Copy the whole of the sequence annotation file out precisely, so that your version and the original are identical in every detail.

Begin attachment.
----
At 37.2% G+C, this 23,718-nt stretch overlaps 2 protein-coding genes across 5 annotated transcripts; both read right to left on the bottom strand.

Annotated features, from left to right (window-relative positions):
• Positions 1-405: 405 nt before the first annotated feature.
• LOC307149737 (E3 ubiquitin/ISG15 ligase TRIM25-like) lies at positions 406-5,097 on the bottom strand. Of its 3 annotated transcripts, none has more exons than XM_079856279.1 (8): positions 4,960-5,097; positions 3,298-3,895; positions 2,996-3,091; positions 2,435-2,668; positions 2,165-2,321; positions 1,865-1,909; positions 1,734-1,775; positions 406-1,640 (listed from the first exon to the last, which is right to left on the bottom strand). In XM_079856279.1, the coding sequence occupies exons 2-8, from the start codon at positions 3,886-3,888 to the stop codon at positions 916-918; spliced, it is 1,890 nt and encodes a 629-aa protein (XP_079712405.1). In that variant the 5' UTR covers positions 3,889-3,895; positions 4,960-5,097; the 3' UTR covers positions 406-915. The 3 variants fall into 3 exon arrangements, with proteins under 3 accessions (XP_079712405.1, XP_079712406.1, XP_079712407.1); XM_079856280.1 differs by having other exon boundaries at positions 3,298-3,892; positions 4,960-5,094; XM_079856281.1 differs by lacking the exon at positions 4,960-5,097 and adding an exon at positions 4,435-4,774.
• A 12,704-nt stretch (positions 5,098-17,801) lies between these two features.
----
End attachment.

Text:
At 37.2% G+C, this 23,718-nt stretch overlaps 2 protein-coding genes across 5 annotated transcripts; both read right to left on the bottom strand.

Annotated features, from left to right (window-relative positions):
• Positions 1-405: 405 nt before the first annotated feature.
• LOC307149737 (E3 ubiquitin/ISG15 ligase TRIM25-like) lies at positions 406-5,097 on the bottom strand. Of its 3 annotated transcripts, none has more exons than XM_079856279.1 (8): positions 4,960-5,097; positions 3,298-3,895; positions 2,996-3,091; positions 2,435-2,668; positions 2,165-2,321; positions 1,865-1,909; positions 1,734-1,775; positions 406-1,640 (listed from the first exon to the last, which is right to left on the bottom strand). In XM_079856279.1, the coding sequence occupies exons 2-8, from the start codon at positions 3,886-3,888 to the stop codon at positions 916-918; spliced, it is 1,890 nt and encodes a 629-aa protein (XP_079712405.1). In that variant the 5' UTR covers positions 3,889-3,895; positions 4,960-5,097; the 3' UTR covers positions 406-915. The 3 variants fall into 3 exon arrangements, with proteins under 3 accessions (XP_079712405.1, XP_079712406.1, XP_079712407.1); XM_079856280.1 differs by having other exon boundaries at positions 3,298-3,892; positions 4,960-5,094; XM_079856281.1 differs by lacking the exon at positions 4,960-5,097 and adding an exon at positions 4,435-4,774.
• A 12,704-nt stretch (positions 5,098-17,801) lies between these two features.